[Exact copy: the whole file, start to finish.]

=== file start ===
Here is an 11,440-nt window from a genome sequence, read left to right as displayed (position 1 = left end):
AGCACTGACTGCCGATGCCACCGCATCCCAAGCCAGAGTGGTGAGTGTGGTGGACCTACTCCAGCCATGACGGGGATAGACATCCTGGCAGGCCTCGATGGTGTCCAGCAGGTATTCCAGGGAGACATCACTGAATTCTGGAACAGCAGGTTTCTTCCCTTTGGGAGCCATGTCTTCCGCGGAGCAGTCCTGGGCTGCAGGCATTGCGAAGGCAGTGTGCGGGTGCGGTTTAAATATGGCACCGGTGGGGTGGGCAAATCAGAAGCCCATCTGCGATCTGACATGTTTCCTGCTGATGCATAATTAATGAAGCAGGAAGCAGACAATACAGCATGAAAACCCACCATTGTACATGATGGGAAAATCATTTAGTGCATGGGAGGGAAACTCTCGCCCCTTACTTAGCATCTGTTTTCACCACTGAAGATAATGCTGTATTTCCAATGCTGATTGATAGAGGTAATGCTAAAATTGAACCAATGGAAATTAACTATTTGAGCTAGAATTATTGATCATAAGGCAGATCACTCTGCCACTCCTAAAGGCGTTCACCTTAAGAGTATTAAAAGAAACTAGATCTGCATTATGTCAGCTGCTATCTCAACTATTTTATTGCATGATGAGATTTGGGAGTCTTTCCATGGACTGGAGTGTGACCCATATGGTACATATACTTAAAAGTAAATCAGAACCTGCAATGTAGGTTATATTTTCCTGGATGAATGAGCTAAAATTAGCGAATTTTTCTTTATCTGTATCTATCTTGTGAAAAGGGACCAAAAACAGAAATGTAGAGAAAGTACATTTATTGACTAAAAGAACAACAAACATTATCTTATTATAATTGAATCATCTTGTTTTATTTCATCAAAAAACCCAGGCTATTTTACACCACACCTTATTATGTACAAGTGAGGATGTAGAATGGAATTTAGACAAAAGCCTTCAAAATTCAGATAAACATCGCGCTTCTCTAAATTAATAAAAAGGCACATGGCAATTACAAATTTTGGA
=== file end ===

Here is an 11,440-nt window from a genome sequence, read left to right as displayed (position 1 = left end):
AGCACTGACTGCCGATGCCACCGCATCCCAAGCCAGAGTGGTGAGTGTGGTGGACCTACTCCAGCCATGACGGGGATAGACATCCTGGCAGGCCTCGATGGTGTCCAGCAGGTATTCCAGGGAGACATCACTGAATTCTGGAACAGCAGGTTTCTTCCCTTTGGGAGCCATGTCTTCCGCGGAGCAGTCCTGGGCTGCAGGCATTGCGAAGGCAGTGTGCGGGTGCGGTTTAAATATGGCACCGGTGGGGTGGGCAAATCAGAAGCCCATCTGCGATCTGACATGTTTCCTGCTGATGCATAATTAATGAAGCAGGAAGCAGACAATACAGCATGAAAACCCACCATTGTACATGATGGGAAAATCATTTAGTGCATGGGAGGGAAACTCTCGCCCCTTACTTAGCATCTGTTTTCACCACTGAAGATAATGCTGTATTTCCAATGCTGATTGATAGAGGTAATGCTAAAATTGAACCAATGGAAATTAACTATTTGAGCTAGAATTATTGATCATAAGGCAGATCACTCTGCCACTCCTAAAGGCGTTCACCTTAAGAGTATTAAAAGAAACTAGATCTGCATTATGTCAGCTGCTATCTCAACTATTTTATTGCATGATGAGATTTGGGAGTCTTTCCATGGACTGGAGTGTGACCCATATGGTACATATACTTAAAAGTAAATCAGAACCTGCAATGTAGGTTATATTTTCCTGGATGAATGAGCTAAAATTAGCGAATTTTTCTTTATCTGTATCTATCTTGTGAAAAGGGACCAAAAACAGAAATGTAGAGAAAGTACATTTATTGACTAAAAGAACAACAAACATTATCTTATTATAATTGAATCATCTTGTTTTATTTCATCAAAAAACCCAGGCTATTTTACACCACACCTTATTATGTACAAGTGAGGATGTAGAATGGAATTTAGACAAAAGCCTTCAAAATTCAGATAAACATCGCGCTTCTCTAAATTAATAAAAAGGCACATGGCAATTACAAATTTTGGA